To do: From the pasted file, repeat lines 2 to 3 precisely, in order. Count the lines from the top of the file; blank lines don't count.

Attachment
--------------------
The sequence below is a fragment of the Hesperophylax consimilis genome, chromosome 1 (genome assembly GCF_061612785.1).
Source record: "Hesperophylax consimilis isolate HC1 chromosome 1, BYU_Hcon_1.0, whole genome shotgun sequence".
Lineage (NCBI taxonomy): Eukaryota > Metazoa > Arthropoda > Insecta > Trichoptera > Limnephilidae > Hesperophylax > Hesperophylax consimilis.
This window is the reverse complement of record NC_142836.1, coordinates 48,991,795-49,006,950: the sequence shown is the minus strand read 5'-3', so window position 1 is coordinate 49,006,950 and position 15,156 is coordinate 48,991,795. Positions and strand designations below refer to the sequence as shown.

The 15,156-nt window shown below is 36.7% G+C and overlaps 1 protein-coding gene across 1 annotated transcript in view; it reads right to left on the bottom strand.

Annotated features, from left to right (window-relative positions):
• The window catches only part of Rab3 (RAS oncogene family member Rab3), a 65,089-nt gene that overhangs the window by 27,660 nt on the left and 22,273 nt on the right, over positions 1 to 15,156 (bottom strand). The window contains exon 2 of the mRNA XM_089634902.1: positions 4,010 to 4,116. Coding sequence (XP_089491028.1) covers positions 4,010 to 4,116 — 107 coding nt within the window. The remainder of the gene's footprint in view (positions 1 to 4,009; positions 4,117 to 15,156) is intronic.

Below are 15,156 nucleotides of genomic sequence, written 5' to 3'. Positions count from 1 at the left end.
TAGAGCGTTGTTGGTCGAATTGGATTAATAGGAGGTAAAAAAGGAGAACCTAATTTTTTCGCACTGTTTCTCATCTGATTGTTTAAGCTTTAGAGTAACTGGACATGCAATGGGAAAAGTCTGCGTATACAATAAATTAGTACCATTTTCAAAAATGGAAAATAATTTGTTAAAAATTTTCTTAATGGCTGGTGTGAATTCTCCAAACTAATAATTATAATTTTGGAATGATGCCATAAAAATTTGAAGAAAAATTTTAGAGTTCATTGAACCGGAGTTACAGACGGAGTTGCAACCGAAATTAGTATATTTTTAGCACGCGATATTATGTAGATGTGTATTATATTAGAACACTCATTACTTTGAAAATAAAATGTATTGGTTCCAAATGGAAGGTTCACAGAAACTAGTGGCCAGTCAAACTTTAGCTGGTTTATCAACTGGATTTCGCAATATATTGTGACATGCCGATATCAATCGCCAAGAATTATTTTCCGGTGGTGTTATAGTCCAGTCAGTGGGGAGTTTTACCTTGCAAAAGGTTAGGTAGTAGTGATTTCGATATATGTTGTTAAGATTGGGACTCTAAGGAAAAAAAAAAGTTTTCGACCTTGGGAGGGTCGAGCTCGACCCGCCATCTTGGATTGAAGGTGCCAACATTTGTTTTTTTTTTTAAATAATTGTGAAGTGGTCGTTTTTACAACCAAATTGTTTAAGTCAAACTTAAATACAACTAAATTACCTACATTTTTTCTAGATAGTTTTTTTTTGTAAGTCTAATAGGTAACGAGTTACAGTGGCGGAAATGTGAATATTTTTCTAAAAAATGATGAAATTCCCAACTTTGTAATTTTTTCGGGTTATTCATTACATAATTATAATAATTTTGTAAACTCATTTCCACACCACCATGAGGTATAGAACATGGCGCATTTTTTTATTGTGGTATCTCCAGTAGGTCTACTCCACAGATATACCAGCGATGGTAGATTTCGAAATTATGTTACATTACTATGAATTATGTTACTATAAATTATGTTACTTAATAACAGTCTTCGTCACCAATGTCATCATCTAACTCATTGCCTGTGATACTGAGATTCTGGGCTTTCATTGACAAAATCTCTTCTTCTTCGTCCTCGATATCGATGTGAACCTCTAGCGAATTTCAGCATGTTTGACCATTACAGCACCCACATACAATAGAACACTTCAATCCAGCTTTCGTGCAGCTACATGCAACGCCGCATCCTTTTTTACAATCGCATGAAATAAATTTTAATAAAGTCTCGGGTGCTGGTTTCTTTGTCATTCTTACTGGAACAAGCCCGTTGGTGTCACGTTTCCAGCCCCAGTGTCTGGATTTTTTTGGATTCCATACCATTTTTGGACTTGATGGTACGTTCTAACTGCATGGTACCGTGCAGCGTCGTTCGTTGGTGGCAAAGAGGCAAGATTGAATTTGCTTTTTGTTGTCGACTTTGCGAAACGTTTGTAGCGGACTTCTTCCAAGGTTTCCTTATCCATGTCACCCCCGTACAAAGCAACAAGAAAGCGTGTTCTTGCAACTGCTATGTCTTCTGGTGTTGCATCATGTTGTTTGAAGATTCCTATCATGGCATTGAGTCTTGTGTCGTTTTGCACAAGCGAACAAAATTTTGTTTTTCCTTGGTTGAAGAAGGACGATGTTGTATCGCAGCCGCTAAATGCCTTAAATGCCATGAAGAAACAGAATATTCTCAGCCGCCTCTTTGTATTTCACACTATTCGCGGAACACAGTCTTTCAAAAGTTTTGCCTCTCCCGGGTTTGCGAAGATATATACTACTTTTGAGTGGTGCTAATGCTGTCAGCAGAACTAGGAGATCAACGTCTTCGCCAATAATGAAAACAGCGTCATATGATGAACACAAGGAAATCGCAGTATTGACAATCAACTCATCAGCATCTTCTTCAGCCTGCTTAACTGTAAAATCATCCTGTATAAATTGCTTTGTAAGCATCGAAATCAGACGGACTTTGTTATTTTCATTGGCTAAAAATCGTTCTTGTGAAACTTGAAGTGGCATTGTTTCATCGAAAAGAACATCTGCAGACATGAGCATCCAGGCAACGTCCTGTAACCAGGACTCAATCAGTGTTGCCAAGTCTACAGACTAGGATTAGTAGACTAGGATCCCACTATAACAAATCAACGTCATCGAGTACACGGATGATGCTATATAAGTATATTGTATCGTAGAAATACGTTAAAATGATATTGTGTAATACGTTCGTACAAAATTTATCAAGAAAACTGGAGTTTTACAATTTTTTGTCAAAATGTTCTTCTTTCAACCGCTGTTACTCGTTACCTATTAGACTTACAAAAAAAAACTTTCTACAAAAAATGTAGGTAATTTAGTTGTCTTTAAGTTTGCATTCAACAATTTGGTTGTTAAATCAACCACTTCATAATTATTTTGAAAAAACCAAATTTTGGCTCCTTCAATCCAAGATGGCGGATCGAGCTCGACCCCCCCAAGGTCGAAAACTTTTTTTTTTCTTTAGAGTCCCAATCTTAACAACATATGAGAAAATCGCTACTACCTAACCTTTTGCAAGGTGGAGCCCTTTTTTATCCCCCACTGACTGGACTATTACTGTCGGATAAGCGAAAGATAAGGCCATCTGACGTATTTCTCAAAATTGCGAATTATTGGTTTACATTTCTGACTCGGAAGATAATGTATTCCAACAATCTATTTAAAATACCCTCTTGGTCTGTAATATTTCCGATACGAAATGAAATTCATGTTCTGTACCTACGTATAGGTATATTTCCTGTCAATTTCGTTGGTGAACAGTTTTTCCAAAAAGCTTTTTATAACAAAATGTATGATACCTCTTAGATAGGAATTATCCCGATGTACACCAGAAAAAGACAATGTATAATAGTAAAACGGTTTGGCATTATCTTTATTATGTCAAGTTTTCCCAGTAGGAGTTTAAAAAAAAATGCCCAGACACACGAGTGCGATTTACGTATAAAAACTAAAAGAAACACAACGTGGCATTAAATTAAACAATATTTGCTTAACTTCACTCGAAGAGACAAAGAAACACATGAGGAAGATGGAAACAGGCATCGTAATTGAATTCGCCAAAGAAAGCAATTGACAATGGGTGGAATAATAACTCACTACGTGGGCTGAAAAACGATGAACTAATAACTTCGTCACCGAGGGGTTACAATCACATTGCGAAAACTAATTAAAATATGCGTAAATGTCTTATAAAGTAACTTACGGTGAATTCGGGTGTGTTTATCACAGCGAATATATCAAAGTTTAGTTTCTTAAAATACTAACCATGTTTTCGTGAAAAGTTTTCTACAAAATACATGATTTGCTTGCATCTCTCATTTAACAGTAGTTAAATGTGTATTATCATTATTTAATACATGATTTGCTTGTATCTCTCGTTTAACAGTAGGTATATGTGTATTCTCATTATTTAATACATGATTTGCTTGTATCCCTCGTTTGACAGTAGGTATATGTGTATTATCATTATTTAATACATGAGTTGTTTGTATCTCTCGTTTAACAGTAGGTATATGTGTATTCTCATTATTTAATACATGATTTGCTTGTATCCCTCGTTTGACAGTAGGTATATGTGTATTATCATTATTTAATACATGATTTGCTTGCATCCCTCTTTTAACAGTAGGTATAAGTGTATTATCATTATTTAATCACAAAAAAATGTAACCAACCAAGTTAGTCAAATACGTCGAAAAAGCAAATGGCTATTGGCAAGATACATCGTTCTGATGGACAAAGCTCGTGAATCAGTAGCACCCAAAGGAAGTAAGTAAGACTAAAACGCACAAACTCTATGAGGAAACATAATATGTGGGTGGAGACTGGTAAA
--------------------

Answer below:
Source record: "Hesperophylax consimilis isolate HC1 chromosome 1, BYU_Hcon_1.0, whole genome shotgun sequence".
Lineage (NCBI taxonomy): Eukaryota > Metazoa > Arthropoda > Insecta > Trichoptera > Limnephilidae > Hesperophylax > Hesperophylax consimilis.